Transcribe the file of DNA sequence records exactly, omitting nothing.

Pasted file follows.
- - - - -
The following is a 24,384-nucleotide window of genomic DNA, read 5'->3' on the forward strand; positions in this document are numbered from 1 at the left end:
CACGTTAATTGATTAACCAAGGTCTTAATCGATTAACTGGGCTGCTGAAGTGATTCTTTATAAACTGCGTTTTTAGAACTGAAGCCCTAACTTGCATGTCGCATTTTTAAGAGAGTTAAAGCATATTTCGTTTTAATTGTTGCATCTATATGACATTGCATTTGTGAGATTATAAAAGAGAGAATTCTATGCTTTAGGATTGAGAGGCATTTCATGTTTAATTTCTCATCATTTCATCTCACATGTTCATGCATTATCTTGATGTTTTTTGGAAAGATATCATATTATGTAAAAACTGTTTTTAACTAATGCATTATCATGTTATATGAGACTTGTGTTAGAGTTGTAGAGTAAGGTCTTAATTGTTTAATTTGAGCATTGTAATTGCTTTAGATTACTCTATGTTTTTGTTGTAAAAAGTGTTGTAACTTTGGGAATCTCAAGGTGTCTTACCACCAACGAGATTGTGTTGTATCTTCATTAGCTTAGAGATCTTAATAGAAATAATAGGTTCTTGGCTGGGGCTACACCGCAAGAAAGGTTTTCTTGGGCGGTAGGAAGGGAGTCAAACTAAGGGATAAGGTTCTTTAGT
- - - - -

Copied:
The following is a 24,384-nucleotide window of genomic DNA, read 5'->3' on the forward strand; positions in this document are numbered from 1 at the left end:
CACGTTAATTGATTAACCAAGGTCTTAATCGATTAACTGGGCTGCTGAAGTGATTCTTTATAAACTGCGTTTTTAGAACTGAAGCCCTAACTTGCATGTCGCATTTTTAAGAGAGTTAAAGCATATTTCGTTTTAATTGTTGCATCTATATGACATTGCATTTGTGAGATTATAAAAGAGAGAATTCTATGCTTTAGGATTGAGAGGCATTTCATGTTTAATTTCTCATCATTTCATCTCACATGTTCATGCATTATCTTGATGTTTTTTGGAAAGATATCATATTATGTAAAAACTGTTTTTAACTAATGCATTATCATGTTATATGAGACTTGTGTTAGAGTTGTAGAGTAAGGTCTTAATTGTTTAATTTGAGCATTGTAATTGCTTTAGATTACTCTATGTTTTTGTTGTAAAAAGTGTTGTAACTTTGGGAATCTCAAGGTGTCTTACCACCAACGAGATTGTGTTGTATCTTCATTAGCTTAGAGATCTTAATAGAAATAATAGGTTCTTGGCTGGGGCTACACCGCAAGAAAGGTTTTCTTGGGCGGTAGGAAGGGAGTCAAACTAAGGGATAAGGTTCTTTAGT